Director Otto Preminger’s Laura is one of the greatest and most essential film noirs of all time, and now the deliciously well-crafted murder mystery is heading to Blu-ray as part of Eureka Entertainment’s The Masters of Cinema Series from 14 January 2019.
Police detective Mark McPherson (Dana Andrews) is drawn into Manhattan high society as he investigates the death of career girl Laura Hunt (Gene Tierney), apparently gunned down in her own apartment. The suspects are numerous, led by effete, snobbish columnist Waldo Lydecker (Clifton Webb), and Laura’s philandering fiancé Shelby (Vincent Price), who’s also been cavorting with Laura’s wealthy aunt (Judith Anderson). McPherson begins to fall in love with Laura through a portrait in her home and the memories relayed by those who knew her… just as it becomes apparent that even the basic facts of the case might not be what they seemed.
This 1944 murder mystery classic from director Otto Preminger (replacing Rouben Mamoulian) has grown in stature over the years, with its hypnotic mixture of doomed romantic obsession, dizzying intrigue, and fatalistic cynicism marking it as essential noir.
Peppered with eternally quotable dialogue (“I should be sincerely sorry to see my neighbours’ children devoured by wolves.”), sumptuous, Oscar-winning cinematography by Joseph LaShelle and David Raksin’s haunting theme music, Laura is an undeniable American masterpiece.
- 1080p presentation on Blu-ray of both the extended and original theatrical versions of the film
- LPCM mono Audio
- Optional English SDH subtitles
- Audio commentary by composer David Raksin and film professor Jeanine Basinger
- Audio commentary by film historian Rudy Behlmer
- Laura: The Lux Radio Theater broadcasts Two radio adaptations of Laura from 1945 [59 mins] and 1954 [57 mins], starring Dana Andrews, Gene Tierney and Vincent Price in the 1945 version, and Gene Tierney and Victor Mature in the 1954 version
- Laura: The Screen Guild Theater broadcast Adaptation of Laura from radio anthology series, The Screen Guild Theater, originally aired in 1945 [30 mins], starring Dana Andrews, Gene Tierney and Clifton Webb
- Laura: The Ford Theater broadcast A further radio adaptation of Laura from 1948, starring Virginia Gilmore and John Larkin
- A Tune for Laura: David Raksin Remembers an archival interview with the renowned composer
- The Obsession an archival featurette on Laura
- Deleted Scene
- PLUS: A collector s booklet featuring a new essay by Phil Hoad, alongside a selection of rare archival imagery
This essential collection brings together three of acclaimed director Otto Preminger’s greatest films for the first time on Blu-ray, delivering a unique combination of intrigue, moral ambiguity and stylish black and white photography, which truly defines this much loved film noir genre.
In Fallen Angel (1945), Dana Andrews stars as a down-on-his-luck press agent turned amateur sleuth, investigating the murder of the sultry waitress, Stella (Linda Darnell).
Whirlpool (1950) is a fascinating blend of noir and woman’s picture starring the beautiful Gene Tierney as a troubled socialite who falls prey to the machinations of a sinister hypnotist (José Ferrer).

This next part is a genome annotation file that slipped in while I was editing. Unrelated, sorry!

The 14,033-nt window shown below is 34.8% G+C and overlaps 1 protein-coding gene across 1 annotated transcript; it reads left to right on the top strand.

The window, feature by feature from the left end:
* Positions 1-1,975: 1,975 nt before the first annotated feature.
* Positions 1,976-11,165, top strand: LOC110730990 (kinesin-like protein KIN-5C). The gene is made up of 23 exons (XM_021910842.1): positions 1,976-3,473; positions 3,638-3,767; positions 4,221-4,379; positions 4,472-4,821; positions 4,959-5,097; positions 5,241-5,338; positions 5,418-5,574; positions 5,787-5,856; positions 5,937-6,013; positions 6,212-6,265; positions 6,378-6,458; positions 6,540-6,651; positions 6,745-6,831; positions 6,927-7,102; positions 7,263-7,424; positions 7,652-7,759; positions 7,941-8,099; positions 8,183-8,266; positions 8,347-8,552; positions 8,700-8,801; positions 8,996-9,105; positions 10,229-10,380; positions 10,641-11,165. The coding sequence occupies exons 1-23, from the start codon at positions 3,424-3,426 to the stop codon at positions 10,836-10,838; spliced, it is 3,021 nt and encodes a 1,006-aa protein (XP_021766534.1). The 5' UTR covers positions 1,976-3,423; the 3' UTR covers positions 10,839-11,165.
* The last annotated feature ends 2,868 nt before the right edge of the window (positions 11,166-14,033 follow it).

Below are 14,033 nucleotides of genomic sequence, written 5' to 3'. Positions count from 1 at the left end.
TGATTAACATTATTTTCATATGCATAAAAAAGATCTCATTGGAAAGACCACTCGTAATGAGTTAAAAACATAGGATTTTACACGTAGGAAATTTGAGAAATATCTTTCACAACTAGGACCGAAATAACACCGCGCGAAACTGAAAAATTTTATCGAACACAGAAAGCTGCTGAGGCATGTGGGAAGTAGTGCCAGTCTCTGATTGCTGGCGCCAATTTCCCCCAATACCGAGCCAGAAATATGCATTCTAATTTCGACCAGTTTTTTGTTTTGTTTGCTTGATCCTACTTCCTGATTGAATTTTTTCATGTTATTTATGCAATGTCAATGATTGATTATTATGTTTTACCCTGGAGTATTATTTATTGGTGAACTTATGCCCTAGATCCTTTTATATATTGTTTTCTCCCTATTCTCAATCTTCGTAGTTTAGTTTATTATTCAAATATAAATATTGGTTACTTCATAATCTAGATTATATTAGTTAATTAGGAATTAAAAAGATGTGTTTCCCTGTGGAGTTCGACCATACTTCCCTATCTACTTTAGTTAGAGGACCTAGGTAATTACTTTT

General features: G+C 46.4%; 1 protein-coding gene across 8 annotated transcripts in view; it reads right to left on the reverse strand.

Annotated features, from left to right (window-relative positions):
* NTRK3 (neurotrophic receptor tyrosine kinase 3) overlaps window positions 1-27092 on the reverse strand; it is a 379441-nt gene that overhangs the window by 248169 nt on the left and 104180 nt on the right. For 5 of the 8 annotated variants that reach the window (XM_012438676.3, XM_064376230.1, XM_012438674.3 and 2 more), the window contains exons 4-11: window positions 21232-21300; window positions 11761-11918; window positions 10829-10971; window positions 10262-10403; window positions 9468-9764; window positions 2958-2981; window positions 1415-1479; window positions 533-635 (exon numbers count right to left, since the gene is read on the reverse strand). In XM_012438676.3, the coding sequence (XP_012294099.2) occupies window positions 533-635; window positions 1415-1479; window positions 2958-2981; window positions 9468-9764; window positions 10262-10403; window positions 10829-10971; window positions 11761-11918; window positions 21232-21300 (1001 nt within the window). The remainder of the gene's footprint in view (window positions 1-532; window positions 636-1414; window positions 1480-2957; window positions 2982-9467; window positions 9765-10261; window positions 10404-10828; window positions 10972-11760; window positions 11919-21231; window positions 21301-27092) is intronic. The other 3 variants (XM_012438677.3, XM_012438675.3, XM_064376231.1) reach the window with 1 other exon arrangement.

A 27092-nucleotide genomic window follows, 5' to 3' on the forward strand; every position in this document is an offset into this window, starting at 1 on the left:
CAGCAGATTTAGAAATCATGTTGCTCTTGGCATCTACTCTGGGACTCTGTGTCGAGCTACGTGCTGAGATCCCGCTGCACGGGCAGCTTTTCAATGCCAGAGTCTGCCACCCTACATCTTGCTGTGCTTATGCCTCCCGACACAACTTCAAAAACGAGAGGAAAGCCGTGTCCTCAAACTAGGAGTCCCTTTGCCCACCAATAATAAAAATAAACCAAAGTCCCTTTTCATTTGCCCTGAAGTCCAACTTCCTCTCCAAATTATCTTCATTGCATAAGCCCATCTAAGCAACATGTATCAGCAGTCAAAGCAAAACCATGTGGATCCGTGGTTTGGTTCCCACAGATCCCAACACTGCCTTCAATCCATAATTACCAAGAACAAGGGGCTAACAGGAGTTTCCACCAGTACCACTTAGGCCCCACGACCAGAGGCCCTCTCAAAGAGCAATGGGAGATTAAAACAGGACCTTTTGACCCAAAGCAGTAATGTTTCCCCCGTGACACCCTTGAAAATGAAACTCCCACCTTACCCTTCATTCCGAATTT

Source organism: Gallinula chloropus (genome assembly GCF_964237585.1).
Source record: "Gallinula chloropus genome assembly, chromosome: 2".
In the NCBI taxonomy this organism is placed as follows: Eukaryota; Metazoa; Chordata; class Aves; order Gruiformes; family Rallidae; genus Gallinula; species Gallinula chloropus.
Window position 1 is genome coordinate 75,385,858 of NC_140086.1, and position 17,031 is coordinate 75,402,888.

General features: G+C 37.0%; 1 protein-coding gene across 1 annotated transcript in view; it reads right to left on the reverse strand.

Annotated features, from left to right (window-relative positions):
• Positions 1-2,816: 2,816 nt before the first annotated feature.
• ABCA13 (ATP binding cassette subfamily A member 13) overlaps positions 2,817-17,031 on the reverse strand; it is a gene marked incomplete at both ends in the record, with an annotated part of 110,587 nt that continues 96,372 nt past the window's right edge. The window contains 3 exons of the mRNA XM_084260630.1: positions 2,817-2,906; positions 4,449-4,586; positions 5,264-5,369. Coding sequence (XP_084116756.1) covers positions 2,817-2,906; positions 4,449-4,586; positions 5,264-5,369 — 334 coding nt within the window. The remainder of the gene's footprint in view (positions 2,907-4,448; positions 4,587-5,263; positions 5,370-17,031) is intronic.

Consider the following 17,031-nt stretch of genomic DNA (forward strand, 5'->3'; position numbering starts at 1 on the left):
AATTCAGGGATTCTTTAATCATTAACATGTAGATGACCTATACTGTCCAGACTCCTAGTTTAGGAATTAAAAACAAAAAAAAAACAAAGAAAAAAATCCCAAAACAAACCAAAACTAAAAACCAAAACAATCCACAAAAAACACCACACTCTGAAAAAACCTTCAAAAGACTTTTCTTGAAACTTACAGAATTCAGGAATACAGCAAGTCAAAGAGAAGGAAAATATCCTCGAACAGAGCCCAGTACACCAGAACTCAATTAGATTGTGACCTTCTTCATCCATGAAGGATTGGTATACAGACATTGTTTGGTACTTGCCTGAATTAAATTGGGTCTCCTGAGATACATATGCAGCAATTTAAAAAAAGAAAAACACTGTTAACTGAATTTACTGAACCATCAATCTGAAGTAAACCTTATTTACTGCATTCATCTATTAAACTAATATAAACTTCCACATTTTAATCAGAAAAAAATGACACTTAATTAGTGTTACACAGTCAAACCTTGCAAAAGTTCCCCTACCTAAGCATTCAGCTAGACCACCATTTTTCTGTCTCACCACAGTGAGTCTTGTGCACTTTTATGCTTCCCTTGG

Whilst in the down beat Where the Sidewalk Ends (1950) Dana Andrews again stars, as a tough cop whose brutal methods leave a trail of murder, deceit and cover-ups.
Special features include audio commentaries by film scholar and critic Adrian Martin and The Guardian Lecture: Otto Preminger interviewed by Joan Bakewell (1972, 80 mins, audio with stills), plus an illustrated booklet.
Otto Preminger Film Noir Collection released on Monday 28 September from BFI
Wealthy hedonistic widower Raymond (David Niven) and his spoilt daughter Cécile (Jean Seberg) live a carefree summer existence in their villa on the Cote d’Azur until the arrival of Raymond’s old friend Anne (Deborah Kerr), whom he impulsively decides to marry. When the responsible Anne tries to rein in Cécile and her wild ways, the precocious adolescent plots to drive Anne away with tragic results…
This restoration breathes new life into director Otto Preminger’s adaptation of Françoise Sagan’s scandalous 1954 French novel. With its Hollywood pedigree and Riveria postcard setting shot in dazzling CinemaScope, you’d be forgiven in thinking it might be all style over substance, but in putting his faith in his discovery, Jean Seberg (who became the darling of the New Wave and gives a career best performance here), Preminger crafts a masterful father/daughter tragedy.
Seberg’s Cécile may have the face of an angel, but she is as rootless and callous a character as her playboy father (played by an athletic, tanned Niven with caddish perfection), and the terrible damage that she inflicts on his summer romance with Deborah Kerr’s sensible Anne is mesmerising to watch as it plays out to a shocking climax. Meanwhile, the film’s final scenes, set in a monochrome Paris, only highlights the incredible sadness (tristesse) that is rooted in both Cécile and Raymond. This cool and stylish golden-age masterpiece is definitely ripe for rediscovery.
Digitally restored by Sony Columbia’s Grover Crisp (who masterminded last year’s Lawrence of Arabia restoration), Bonjour Tristesse opens in the UK on 30 August at BFI Southbank and at selected cinemas nationwide.
A Must See, of course!